Do It Yourself

Do It Yourself Winter 2012

Packed with step-by-step projects, Do It Yourself is the go-to guide to personalizing your home. Find inspiration and instructions for simple room renovations, home decor projects, budget-savvy style, flea market makeovers, outdoor living ideas, and more. From power tool reviews to pillow projects, we cover the DIY spectrum and empower the reader to tackle new techniques and ideas.

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País:
United States
Idioma:
English
Editor:
Meredith Corporation
Periodicidad:
Quarterly
USD 7.99
USD 15.99
4 Números

en este número

2 min.
branch out

projects KAREN BRADY & ARIN HUMMEL/EPHEMERA DESIGN, photographs ADAM ALBRIGHT, words CHELSEA EVERS “The intricate and complex patterns of natural elements are always inspiring to us—and easy to find.”KAREN BRADY PROJECT DESIGNER The bark side ABOVE and FAR LEFT: Add pizzazz to a plain cabinet with bark. Using heavy-duty scissors or a saw (safety goggles recommended), cut sheets of birch bark into equal squares. (We purchased ours from an online retailer to ensure the material was completely dry.) Glue them to the cabinet front in random order using contact cement. Fill empty spaces with more bark cut to size. LEFT: Keep your keys handy with a quick-fix hook. Cut a branch to the desired size, then drill a hole in the bottom. Screw a cup hook into the hole, then hang keys. “Pair branches…

5 min.
gilty pleasures

What we did ... This bedroom gets gold-star power from hand-painted touches. OPPOSITE: The starburst mirror is crafted with paint stir sticks spray-painted gold. See page 56 for instructions. THIS PHOTO: Start creating this eye-catching headboard by drawing your design on kraft paper. Cut out the design and tape it to the wall. Trace the shape on the wall with a pencil, then pencil a second, freehand line mirroring the shape about 4 inches inside the first line. Apply white semigloss paint between the lines. Sharpen the edges by outlining the design with a fine-tip white paint pen. Finish by drawing a line just inside the design with the paint pen. Bed linens pop with a curly stenciled pattern. The same damask pattern graces the chest of drawers; find instructions on…

4 min.
a flair for hardware

What we did ... Items from a hardware or big-box home improvement store used in untraditional ways add surprising architectural details to this loft. A bright color palette and floral prints on accent pieces such as rugs and pillows keep the industrial vibe in check. Ceiling tiles become cupboard fronts, vent covers add detail to a bench seat, rope lights embellish a table, and plywood and plexiglass panels define spaces in this open floor plan. What we did ... OPPOSITE: Space between two windows becomes a comfy seating area with the construction of a bench built from medium-density fiberboard (MDF) and poplar trim, which are easy to paint. Four decorative register covers attached to the front make this piece look substantial. We also constructed valances to add height and depth to the windows.…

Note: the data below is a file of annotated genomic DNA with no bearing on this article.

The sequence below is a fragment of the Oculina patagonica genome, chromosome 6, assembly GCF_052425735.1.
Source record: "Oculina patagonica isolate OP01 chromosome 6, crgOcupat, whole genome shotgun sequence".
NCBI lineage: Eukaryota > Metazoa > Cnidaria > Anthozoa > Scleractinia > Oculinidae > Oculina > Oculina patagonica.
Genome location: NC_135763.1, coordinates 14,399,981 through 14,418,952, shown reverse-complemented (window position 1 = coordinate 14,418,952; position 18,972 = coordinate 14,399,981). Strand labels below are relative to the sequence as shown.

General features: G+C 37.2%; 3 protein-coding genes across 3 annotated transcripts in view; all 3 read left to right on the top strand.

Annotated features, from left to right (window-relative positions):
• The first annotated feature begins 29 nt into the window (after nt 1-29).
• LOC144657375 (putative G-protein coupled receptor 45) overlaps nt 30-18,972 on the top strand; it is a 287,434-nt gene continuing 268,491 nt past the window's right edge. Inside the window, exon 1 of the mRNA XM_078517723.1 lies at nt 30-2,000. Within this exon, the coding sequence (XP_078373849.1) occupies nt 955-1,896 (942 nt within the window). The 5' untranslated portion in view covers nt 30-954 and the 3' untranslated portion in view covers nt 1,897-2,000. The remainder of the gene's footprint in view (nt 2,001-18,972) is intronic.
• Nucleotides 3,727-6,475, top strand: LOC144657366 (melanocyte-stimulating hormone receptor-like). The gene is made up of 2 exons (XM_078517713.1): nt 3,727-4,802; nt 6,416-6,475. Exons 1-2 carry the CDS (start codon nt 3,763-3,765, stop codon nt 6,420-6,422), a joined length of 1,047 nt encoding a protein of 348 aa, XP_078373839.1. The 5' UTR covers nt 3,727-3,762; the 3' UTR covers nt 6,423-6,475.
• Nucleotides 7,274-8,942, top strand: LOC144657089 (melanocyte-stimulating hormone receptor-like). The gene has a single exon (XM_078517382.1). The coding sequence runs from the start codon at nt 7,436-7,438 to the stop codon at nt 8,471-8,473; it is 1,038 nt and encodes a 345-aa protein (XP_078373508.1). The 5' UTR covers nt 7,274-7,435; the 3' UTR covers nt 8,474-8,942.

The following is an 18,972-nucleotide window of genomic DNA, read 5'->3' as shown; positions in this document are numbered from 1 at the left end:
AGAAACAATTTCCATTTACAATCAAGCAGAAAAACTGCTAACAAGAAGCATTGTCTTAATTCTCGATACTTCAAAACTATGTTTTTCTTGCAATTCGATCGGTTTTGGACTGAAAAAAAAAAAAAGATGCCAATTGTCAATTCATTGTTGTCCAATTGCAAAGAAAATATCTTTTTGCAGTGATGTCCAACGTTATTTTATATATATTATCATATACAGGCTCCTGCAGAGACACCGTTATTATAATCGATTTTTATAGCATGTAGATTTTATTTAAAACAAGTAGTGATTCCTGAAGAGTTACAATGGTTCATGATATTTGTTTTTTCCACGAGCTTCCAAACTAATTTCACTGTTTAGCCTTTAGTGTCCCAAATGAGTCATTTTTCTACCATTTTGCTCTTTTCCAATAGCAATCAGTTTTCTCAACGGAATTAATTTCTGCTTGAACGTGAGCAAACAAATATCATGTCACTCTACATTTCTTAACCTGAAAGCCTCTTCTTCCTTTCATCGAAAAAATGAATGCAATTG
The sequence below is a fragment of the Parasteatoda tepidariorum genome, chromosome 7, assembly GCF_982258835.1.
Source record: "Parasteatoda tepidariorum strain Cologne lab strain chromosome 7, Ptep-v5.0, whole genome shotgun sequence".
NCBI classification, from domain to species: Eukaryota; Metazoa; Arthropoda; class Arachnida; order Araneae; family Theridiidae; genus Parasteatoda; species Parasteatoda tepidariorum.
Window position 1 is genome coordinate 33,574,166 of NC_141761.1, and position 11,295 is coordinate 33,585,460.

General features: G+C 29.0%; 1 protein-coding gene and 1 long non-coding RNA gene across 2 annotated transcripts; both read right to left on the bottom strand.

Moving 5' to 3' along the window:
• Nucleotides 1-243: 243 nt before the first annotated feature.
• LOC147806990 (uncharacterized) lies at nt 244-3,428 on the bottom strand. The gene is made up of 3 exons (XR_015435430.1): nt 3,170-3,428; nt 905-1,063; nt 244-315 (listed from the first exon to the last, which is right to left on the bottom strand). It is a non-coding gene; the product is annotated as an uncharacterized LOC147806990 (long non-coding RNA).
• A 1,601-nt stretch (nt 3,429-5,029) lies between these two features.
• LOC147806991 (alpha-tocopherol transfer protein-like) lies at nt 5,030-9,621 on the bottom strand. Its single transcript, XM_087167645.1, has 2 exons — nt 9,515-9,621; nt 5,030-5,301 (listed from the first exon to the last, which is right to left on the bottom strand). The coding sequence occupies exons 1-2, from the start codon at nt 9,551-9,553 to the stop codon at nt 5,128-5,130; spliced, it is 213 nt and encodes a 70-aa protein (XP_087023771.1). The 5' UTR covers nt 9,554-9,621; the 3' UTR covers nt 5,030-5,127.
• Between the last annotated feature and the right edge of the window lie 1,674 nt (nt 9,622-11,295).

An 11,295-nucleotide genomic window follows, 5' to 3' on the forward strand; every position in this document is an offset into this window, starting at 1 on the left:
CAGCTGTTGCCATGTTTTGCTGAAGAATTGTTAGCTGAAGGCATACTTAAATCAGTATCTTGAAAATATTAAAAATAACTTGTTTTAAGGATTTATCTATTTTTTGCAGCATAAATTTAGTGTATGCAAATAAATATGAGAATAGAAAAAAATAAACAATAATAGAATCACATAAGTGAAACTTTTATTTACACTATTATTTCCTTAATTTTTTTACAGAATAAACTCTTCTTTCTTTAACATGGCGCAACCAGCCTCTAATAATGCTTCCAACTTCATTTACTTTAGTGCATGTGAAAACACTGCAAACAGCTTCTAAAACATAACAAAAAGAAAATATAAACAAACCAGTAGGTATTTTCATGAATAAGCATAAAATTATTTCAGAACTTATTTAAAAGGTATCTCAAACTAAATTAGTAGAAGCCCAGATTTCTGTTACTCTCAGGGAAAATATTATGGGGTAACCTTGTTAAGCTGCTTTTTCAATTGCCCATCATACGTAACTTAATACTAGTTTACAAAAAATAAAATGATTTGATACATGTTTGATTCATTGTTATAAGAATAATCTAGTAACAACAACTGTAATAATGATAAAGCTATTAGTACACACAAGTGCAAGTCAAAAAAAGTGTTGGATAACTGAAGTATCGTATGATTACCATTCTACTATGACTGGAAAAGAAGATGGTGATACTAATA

3 min.
pet projects

Visit BHG.com/DIYPetDecals to download these exclusive wall decals. Print, then cut them out. Trace them onto decal paper, cut, peel, stick, and enjoy! What we did ... Create colorful, off-the-wall fish tanks from inexpensive glass vases. To make one wallmount fish tank, you’ll need a 4-inch cylinder vase and four 7-inch square boards. Coat one board with acrylic spray paint in a neon color and let dry. Use a hole saw to cut a 5-inch circle in the center of two of the remaining boards, and trim 3⁄4 inch from a side of one of them. Paint these and the final board white, and let dry. Use wood glue and screws to assemble so the neon board serves as the base, the full white board as the backing, and the boards with…

1 min.
toolbox tidings

Fab finds Though these hardworking helpers cost less than $25 each, they’re priceless tools when project time comes around. Stanley FatMax tape rule with Blade Armor, 25 feet $20,stanleytools.com Tape measures are nothing new, but this 11/4-inch-thick one from Stanley (above) ups the readability. Blade Armor protects the lockable blade, and the comfy housing is easy on your hand. Empire 12-inch True Blue magnetic toolbox level $13, homedepot.com Featuring 10 working positions, this level also has a Vari-Pitch vial that reads slope or pitch and measures in inches per foot. Irwin Quick-Grip 133/8-inch bar clamp $18, irwin.com This one-handed clamp delivers up to 300 pounds of force—so good you might want to get a pair. Bayco LED portable work light $23, lowes.com Part flashlight, part floodlight, this rechargeable work light features magnets and a handy top hook so you…

3 min.
food service

What we did ... OPPOSITE: A portable tool cart works as hard in the kitchen as it does in the garage. The fun blue hue caught our eye, but with spray paint and an afternoon, yours can be the fabulous color of your choice. Add a kitchenworthy surface with a slab of butcher block that’s 4 inches wider and longer than the cart (a 2-inch overhang on all sides); secure the block with construction adhesive. TOP, FAR LEFT: We hung storage accessories on the cart’s side by drilling through the metal and securing with nuts and bolts on the inside. Because the cart is made of steel, magnetic items are also a good choice. TOP LEFT: Pegboard cut to fit and painted to match adds flexible storage to the inside of…